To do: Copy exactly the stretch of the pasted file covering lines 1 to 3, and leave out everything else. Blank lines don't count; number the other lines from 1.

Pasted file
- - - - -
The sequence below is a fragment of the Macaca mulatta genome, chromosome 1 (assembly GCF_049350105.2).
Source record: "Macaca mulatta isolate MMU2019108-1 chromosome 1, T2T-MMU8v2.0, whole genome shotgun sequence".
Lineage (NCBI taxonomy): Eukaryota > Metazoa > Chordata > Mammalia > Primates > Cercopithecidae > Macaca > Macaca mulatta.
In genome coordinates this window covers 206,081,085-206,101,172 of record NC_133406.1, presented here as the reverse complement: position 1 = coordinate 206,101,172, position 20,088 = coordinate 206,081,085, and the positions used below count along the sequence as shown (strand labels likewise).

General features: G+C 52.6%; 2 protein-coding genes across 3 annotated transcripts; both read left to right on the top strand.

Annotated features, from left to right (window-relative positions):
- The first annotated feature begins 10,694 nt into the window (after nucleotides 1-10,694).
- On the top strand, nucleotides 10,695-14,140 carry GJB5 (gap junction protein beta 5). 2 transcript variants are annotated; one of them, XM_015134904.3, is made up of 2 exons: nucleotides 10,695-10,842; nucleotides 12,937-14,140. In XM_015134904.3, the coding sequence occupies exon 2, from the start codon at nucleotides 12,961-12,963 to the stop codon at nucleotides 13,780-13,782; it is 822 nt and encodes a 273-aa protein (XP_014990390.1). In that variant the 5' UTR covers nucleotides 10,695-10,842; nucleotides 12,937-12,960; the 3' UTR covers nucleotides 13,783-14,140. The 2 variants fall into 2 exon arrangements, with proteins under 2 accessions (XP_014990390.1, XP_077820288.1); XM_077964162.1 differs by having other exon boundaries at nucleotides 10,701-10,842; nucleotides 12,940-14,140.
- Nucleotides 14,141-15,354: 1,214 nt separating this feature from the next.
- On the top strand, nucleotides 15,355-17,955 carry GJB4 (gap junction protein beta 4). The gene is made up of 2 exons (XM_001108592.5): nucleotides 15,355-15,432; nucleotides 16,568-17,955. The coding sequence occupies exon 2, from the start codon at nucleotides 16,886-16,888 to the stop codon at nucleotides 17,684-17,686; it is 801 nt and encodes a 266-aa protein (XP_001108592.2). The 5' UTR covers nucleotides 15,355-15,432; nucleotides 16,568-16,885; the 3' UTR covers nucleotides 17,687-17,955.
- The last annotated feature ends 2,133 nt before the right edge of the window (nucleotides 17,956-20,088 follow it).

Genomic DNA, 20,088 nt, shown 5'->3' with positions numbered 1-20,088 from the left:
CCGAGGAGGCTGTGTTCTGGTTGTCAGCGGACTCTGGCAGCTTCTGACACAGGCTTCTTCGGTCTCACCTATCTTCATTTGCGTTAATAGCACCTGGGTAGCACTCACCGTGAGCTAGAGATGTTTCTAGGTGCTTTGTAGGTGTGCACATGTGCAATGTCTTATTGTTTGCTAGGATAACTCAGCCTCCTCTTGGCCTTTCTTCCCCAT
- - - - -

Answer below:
The sequence below is a fragment of the Macaca mulatta genome, chromosome 1 (assembly GCF_049350105.2).
Source record: "Macaca mulatta isolate MMU2019108-1 chromosome 1, T2T-MMU8v2.0, whole genome shotgun sequence".
Lineage (NCBI taxonomy): Eukaryota > Metazoa > Chordata > Mammalia > Primates > Cercopithecidae > Macaca > Macaca mulatta.